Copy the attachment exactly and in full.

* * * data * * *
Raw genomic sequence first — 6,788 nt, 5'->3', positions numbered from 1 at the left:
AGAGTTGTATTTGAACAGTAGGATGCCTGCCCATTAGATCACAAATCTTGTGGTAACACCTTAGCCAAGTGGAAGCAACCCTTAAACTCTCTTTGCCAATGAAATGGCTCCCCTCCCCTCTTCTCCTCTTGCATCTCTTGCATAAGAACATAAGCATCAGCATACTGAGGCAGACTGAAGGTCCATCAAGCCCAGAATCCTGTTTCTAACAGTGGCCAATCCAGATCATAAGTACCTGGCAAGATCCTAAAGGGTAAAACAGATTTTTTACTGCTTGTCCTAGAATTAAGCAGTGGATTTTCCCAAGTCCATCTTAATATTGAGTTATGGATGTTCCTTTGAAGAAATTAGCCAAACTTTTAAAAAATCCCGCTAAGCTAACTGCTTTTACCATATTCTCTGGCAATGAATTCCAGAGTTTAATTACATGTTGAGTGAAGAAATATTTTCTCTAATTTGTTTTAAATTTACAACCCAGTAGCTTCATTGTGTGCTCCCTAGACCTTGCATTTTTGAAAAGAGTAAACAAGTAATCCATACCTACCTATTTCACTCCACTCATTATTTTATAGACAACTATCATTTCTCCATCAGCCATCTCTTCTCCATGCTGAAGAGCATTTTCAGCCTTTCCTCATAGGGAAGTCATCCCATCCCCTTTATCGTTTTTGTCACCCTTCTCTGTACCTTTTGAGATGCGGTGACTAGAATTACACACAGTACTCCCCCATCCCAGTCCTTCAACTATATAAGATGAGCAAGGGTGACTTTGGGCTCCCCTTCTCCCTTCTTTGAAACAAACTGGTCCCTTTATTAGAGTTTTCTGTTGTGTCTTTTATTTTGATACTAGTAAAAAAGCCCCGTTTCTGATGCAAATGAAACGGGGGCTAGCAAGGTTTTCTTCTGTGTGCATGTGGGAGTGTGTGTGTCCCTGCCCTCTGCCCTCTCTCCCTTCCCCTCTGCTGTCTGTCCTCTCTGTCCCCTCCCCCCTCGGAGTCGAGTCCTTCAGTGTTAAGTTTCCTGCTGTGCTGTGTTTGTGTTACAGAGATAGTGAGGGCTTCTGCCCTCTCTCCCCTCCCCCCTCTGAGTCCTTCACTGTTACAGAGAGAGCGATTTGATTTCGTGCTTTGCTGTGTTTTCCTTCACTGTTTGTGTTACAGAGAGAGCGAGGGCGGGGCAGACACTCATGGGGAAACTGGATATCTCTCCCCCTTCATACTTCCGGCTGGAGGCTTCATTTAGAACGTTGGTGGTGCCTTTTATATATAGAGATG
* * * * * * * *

Raw genomic sequence first — 6,788 nt, 5'->3', positions numbered from 1 at the left:
AGAGTTGTATTTGAACAGTAGGATGCCTGCCCATTAGATCACAAATCTTGTGGTAACACCTTAGCCAAGTGGAAGCAACCCTTAAACTCTCTTTGCCAATGAAATGGCTCCCCTCCCCTCTTCTCCTCTTGCATCTCTTGCATAAGAACATAAGCATCAGCATACTGAGGCAGACTGAAGGTCCATCAAGCCCAGAATCCTGTTTCTAACAGTGGCCAATCCAGATCATAAGTACCTGGCAAGATCCTAAAGGGTAAAACAGATTTTTTACTGCTTGTCCTAGAATTAAGCAGTGGATTTTCCCAAGTCCATCTTAATATTGAGTTATGGATGTTCCTTTGAAGAAATTAGCCAAACTTTTAAAAAATCCCGCTAAGCTAACTGCTTTTACCATATTCTCTGGCAATGAATTCCAGAGTTTAATTACATGTTGAGTGAAGAAATATTTTCTCTAATTTGTTTTAAATTTACAACCCAGTAGCTTCATTGTGTGCTCCCTAGACCTTGCATTTTTGAAAAGAGTAAACAAGTAATCCATACCTACCTATTTCACTCCACTCATTATTTTATAGACAACTATCATTTCTCCATCAGCCATCTCTTCTCCATGCTGAAGAGCATTTTCAGCCTTTCCTCATAGGGAAGTCATCCCATCCCCTTTATCGTTTTTGTCACCCTTCTCTGTACCTTTTGAGATGCGGTGACTAGAATTACACACAGTACTCCCCCATCCCAGTCCTTCAACTATATAAGATGAGCAAGGGTGACTTTGGGCTCCCCTTCTCCCTTCTTTGAAACAAACTGGTCCCTTTATTAGAGTTTTCTGTTGTGTCTTTTATTTTGATACTAGTAAAAAAGCCCCGTTTCTGATGCAAATGAAACGGGGGCTAGCAAGGTTTTCTTCTGTGTGCATGTGGGAGTGTGTGTGTCCCTGCCCTCTGCCCTCTCTCCCTTCCCCTCTGCTGTCTGTCCTCTCTGTCCCCTCCCCCCTCGGAGTCGAGTCCTTCAGTGTTAAGTTTCCTGCTGTGCTGTGTTTGTGTTACAGAGATAGTGAGGGCTTCTGCCCTCTCTCCCCTCCCCCCTCTGAGTCCTTCACTGTTACAGAGAGAGCGATTTGATTTCGTGCTTTGCTGTGTTTTCCTTCACTGTTTGTGTTACAGAGAGAGCGAGGGCGGGGCAGACACTCATGGGGAAACTGGATATCTCTCCCCCTTCATACTTCCGGCTGGAGGCTTCATTTAGAACGTTGGTGGTGCCTTTTATATATAGAGATG